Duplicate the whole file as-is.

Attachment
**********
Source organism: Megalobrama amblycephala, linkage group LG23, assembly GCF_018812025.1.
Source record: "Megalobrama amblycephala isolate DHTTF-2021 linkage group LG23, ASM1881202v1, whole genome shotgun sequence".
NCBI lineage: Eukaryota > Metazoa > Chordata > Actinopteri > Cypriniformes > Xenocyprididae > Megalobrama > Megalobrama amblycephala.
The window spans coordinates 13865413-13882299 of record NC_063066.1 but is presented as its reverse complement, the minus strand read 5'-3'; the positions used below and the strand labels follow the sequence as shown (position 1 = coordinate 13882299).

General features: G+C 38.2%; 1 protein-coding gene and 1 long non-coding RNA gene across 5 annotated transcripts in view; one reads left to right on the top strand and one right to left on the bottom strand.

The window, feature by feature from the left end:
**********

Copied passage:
Source organism: Megalobrama amblycephala, linkage group LG23, assembly GCF_018812025.1.
Source record: "Megalobrama amblycephala isolate DHTTF-2021 linkage group LG23, ASM1881202v1, whole genome shotgun sequence".
NCBI lineage: Eukaryota > Metazoa > Chordata > Actinopteri > Cypriniformes > Xenocyprididae > Megalobrama > Megalobrama amblycephala.
The window spans coordinates 13865413-13882299 of record NC_063066.1 but is presented as its reverse complement, the minus strand read 5'-3'; the positions used below and the strand labels follow the sequence as shown (position 1 = coordinate 13882299).

General features: G+C 38.2%; 1 protein-coding gene and 1 long non-coding RNA gene across 5 annotated transcripts in view; one reads left to right on the top strand and one right to left on the bottom strand.

The window, feature by feature from the left end: